How to Create User, Database with SQL in MariaDB on Ubuntu 16.04

November 17, 2016 | By in UBUNTU HOWTO
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MariaDB is an open-source MySQL project with more improved features. It is highly compatible with MySQL and it can be considered as a drop-in replacement for MySQL.  All client libraries, client-server protocols, SQL dialect, MySQL replication, Master-slave configuration etc are quite similar to MySQL.

In this article, I'll explain some of the basic SQL commands in MariaDB. Let's walk through these commands one by one.

Basic SQL statements

This includes an important list of commands which are used for data manipulation, storing and other transactions.

Commands for Data Manipulation

1) CREATE DATABASE : This creates a database with the given name.  We can use the clause IF EXISTS/IF NOT EXISTS with these command to return warnings with details rather than errors while executing.

MariaDB [(none)]> CREATE DATABASE docker;
Query OK, 1 row affected (0.00 sec)

MariaDB [(none)]> CREATE DATABASE IF NOT EXISTS docker;
Query OK, 1 row affected, 1 warning (0.00 sec)

MariaDB [(none)]> show warnings;
+-------+------+-------------------------------------------------+
| Level | Code | Message |
+-------+------+-------------------------------------------------+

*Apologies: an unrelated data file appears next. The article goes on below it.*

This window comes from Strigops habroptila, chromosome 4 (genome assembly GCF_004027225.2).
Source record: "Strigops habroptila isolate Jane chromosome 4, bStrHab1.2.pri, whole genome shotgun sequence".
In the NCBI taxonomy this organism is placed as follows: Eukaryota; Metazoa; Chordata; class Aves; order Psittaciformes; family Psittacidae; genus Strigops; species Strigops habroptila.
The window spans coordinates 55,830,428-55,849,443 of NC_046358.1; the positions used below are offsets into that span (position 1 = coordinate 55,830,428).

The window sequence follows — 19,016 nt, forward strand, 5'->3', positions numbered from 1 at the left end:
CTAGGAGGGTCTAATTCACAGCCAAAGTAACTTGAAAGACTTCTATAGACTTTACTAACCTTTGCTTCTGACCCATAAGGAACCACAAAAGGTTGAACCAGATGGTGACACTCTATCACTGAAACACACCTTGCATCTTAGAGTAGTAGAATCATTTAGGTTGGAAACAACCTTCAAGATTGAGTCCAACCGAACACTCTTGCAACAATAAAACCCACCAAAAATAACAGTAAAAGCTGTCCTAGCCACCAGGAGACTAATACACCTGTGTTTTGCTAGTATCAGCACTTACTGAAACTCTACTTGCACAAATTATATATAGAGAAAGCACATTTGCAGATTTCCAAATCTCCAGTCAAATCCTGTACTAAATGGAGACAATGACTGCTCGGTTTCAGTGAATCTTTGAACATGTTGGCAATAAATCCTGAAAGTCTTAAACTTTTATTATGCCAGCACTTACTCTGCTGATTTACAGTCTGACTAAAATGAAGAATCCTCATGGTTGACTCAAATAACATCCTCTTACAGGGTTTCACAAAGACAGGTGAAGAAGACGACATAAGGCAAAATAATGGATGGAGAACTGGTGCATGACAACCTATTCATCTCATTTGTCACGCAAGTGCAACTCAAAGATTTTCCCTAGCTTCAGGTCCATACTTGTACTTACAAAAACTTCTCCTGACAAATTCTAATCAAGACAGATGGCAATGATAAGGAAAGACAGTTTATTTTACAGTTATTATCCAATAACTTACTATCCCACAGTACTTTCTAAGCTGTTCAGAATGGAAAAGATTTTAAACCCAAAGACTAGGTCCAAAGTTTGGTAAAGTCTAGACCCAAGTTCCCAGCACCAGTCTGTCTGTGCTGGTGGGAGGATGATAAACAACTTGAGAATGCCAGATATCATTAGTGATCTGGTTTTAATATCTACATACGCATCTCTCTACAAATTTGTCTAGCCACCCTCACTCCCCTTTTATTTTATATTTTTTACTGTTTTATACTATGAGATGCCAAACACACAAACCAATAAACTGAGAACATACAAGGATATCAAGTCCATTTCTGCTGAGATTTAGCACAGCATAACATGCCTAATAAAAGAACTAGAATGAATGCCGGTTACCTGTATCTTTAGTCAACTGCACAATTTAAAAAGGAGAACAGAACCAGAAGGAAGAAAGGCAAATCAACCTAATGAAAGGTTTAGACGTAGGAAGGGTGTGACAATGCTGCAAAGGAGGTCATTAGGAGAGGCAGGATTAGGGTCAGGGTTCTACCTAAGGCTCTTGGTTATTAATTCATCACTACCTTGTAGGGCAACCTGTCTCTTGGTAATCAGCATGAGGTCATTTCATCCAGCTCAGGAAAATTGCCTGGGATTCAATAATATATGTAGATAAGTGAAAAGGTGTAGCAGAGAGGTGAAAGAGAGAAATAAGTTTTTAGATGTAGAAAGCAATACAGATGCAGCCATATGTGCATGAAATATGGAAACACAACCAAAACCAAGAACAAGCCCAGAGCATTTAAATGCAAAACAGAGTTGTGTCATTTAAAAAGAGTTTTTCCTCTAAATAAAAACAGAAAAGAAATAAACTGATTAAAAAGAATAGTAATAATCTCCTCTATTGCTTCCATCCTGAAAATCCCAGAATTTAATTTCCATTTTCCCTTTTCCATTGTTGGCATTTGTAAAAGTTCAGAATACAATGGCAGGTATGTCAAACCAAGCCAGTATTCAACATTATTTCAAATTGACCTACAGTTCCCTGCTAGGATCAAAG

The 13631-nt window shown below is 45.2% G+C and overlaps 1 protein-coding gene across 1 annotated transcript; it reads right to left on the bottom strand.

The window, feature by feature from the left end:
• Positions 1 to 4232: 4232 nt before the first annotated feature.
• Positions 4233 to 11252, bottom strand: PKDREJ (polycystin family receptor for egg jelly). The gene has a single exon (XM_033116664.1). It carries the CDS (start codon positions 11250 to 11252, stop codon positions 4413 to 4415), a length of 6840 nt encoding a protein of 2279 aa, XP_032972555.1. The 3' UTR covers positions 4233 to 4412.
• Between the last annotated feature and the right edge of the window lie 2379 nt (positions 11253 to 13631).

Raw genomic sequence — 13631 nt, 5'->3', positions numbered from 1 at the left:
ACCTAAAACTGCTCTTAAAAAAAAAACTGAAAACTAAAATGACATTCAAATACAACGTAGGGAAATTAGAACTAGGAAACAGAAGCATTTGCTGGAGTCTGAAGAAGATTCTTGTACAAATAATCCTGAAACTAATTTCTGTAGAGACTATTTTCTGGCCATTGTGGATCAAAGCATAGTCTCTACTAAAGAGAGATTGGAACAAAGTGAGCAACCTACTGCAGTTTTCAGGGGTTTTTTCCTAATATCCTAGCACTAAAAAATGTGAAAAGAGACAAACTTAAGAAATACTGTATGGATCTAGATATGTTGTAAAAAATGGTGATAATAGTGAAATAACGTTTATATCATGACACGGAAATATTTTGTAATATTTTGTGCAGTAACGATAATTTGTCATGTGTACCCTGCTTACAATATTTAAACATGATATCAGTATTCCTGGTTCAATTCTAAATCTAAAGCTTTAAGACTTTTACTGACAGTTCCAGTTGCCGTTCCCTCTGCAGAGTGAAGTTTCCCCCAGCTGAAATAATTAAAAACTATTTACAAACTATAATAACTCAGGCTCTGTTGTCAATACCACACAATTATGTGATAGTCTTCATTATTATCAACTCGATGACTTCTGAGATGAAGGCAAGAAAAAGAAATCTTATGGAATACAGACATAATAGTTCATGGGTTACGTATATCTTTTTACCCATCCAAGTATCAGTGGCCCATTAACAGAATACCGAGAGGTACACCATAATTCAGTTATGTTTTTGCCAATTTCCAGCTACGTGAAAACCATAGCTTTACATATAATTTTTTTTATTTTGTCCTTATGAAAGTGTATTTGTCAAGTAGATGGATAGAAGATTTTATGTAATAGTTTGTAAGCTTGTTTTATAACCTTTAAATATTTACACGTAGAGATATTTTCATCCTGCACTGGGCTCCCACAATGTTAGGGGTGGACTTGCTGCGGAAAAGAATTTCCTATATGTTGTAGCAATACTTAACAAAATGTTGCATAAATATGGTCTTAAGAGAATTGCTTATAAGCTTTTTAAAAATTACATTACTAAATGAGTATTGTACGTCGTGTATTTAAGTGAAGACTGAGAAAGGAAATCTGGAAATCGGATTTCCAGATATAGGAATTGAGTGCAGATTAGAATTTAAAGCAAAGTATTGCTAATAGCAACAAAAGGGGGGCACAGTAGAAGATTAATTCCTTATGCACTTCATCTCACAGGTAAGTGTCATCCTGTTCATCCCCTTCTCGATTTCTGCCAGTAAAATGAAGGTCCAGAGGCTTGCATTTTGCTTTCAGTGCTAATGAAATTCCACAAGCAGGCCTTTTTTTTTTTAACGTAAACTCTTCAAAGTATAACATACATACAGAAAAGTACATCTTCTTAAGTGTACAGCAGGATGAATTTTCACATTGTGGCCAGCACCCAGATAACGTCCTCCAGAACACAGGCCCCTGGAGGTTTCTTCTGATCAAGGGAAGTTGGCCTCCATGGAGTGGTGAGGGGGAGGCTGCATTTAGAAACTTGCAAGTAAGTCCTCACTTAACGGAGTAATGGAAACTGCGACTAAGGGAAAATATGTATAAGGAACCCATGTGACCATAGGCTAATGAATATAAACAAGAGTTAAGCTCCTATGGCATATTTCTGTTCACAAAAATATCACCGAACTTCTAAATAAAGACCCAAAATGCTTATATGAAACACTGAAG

| Note | 1007 | Can't create database 'docker'; database exists |
+-------+------+-------------------------------------------------+
1 row in set (0.00 sec)

2) DROP DATABASE : This drops all tables in the database and deletes the database. When a database is dropped, user privileges on the database are not automatically dropped.

MariaDB [(none)]> drop database docker;
Query OK, 0 rows affected (0.01 sec)

MariaDB [(none)]> drop database docker;
ERROR 1008 (HY000): Can't drop database 'docker'; database doesn't exist

3) USE :  This is used to select a database for subsequent statements. The database remains the same until a next use statement is executed.

Syntax USE db_name;

MariaDB [(none)]> use docker;
Database changed

4) CREATE TABLE: It is used to create a new table, where you store your actual data inside the database.

MariaDB [docker]> create table t1 (a int check(a>0) ,b int check (b> 0), constraint abc check (a>b));
Query OK, 0 rows affected (0.01 sec)

5) ALTER TABLE : It enables you to change the structure of an existing table. We can modify your existing table using this command. You can add/delete columns, create/destroy indexes, change the type of existing columns, or rename columns or the table itself using this. It can force  MariaDB to re-build the table. You can view this example in which we're altering the table engine from InnoDB to MyISAM

MariaDB [docker]> show table status;
+------+--------+---------+------------+------+----------------+-------------+-----------------+--------------+-----------+----------------+---------------------+-------------+------------+--------------------+----------+----------------+---------+